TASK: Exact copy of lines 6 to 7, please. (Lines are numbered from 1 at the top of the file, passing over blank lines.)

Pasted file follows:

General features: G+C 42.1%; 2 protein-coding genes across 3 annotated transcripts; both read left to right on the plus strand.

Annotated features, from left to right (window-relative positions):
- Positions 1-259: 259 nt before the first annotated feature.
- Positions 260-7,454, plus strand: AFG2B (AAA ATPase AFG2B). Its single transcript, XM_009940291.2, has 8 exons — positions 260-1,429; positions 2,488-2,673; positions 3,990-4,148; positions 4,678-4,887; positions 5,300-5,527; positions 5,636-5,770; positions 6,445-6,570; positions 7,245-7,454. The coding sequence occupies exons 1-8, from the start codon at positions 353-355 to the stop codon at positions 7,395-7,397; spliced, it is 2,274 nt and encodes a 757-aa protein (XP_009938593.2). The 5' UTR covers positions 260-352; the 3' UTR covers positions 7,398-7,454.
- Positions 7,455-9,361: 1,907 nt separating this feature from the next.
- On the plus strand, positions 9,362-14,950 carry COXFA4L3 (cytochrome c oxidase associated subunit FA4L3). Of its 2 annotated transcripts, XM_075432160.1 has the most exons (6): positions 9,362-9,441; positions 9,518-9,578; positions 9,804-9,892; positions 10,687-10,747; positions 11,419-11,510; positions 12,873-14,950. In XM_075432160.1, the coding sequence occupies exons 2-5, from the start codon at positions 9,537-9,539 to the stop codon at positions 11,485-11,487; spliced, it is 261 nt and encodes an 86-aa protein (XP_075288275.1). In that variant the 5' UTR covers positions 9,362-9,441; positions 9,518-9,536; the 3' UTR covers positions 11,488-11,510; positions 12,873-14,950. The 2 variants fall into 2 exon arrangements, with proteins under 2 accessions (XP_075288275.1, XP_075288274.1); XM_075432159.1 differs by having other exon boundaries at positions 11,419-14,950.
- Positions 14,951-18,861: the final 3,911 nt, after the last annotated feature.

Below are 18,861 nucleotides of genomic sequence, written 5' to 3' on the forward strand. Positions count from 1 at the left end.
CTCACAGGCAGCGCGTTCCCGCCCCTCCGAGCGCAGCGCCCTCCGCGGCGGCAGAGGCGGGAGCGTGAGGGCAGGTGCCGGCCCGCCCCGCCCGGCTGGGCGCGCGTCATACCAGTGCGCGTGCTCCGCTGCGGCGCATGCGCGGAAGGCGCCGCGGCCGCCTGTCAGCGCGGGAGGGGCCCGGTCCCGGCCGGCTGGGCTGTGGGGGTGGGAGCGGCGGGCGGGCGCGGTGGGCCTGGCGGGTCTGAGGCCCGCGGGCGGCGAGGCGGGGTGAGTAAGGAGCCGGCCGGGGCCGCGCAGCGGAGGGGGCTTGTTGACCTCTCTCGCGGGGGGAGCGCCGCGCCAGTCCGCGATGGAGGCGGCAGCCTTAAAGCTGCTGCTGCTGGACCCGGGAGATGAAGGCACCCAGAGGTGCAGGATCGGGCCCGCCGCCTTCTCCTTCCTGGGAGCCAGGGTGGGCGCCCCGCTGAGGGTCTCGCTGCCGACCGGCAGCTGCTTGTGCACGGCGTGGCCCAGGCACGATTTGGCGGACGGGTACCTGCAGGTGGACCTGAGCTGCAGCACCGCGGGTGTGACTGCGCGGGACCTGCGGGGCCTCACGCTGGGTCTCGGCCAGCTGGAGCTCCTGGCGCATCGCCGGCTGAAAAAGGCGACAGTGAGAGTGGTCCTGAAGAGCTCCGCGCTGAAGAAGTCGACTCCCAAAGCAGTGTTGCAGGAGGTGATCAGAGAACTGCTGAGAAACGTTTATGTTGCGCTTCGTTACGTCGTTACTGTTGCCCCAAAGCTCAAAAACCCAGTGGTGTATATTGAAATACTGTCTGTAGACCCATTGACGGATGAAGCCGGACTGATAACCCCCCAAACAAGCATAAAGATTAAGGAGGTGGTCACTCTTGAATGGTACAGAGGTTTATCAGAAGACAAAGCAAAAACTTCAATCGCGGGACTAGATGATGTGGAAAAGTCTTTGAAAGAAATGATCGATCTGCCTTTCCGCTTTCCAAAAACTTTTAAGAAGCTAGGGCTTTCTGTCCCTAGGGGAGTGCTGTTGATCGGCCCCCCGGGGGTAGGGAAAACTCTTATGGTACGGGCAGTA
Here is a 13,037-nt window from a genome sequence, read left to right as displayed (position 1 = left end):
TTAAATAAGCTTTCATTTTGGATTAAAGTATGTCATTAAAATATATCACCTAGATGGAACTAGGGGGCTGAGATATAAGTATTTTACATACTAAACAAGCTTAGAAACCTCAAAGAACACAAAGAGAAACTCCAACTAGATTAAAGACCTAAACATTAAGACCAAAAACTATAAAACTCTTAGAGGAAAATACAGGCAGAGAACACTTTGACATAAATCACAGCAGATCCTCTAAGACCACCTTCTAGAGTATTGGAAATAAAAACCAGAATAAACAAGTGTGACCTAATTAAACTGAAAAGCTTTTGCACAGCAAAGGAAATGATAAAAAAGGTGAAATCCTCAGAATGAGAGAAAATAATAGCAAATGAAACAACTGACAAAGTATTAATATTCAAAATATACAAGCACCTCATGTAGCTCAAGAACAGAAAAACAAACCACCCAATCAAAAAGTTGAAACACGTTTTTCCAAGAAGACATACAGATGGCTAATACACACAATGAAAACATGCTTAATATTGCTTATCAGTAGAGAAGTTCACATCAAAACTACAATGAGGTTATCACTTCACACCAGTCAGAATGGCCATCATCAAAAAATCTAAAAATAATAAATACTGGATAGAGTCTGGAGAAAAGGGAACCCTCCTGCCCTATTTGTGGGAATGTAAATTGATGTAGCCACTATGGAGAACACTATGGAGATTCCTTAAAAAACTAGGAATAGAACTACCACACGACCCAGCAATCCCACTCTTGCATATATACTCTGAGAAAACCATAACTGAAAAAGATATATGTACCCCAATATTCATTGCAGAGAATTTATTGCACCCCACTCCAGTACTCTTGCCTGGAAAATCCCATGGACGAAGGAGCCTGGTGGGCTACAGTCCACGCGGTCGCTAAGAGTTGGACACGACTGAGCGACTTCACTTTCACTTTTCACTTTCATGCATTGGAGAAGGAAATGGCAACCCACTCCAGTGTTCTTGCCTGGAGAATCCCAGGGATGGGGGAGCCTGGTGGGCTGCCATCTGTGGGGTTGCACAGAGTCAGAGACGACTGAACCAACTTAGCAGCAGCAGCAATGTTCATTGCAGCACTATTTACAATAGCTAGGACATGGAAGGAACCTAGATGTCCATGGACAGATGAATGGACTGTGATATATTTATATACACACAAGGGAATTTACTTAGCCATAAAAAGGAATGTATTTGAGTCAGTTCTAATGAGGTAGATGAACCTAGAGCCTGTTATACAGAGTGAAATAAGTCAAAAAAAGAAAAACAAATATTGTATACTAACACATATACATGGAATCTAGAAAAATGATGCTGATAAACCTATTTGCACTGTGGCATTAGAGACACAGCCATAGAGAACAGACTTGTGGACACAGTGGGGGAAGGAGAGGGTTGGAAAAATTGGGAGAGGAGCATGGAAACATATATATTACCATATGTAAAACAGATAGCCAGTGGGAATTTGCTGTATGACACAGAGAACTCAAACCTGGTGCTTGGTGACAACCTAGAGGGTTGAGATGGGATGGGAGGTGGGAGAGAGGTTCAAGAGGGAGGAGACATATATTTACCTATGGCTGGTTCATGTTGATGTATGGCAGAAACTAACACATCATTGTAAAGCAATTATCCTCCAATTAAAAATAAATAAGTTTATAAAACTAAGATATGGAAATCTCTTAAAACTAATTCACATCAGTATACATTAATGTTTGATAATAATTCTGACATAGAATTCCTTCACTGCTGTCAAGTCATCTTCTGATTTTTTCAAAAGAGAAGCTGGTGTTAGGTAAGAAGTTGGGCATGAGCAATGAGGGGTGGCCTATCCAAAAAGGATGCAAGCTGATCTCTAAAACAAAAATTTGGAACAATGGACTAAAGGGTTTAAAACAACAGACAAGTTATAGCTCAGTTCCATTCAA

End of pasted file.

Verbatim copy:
- On the plus strand, positions 9,362-14,950 carry COXFA4L3 (cytochrome c oxidase associated subunit FA4L3). Of its 2 annotated transcripts, XM_075432160.1 has the most exons (6): positions 9,362-9,441; positions 9,518-9,578; positions 9,804-9,892; positions 10,687-10,747; positions 11,419-11,510; positions 12,873-14,950. In XM_075432160.1, the coding sequence occupies exons 2-5, from the start codon at positions 9,537-9,539 to the stop codon at positions 11,485-11,487; spliced, it is 261 nt and encodes an 86-aa protein (XP_075288275.1). In that variant the 5' UTR covers positions 9,362-9,441; positions 9,518-9,536; the 3' UTR covers positions 11,488-11,510; positions 12,873-14,950. The 2 variants fall into 2 exon arrangements, with proteins under 2 accessions (XP_075288275.1, XP_075288274.1); XM_075432159.1 differs by having other exon boundaries at positions 11,419-14,950.
- Positions 14,951-18,861: the final 3,911 nt, after the last annotated feature.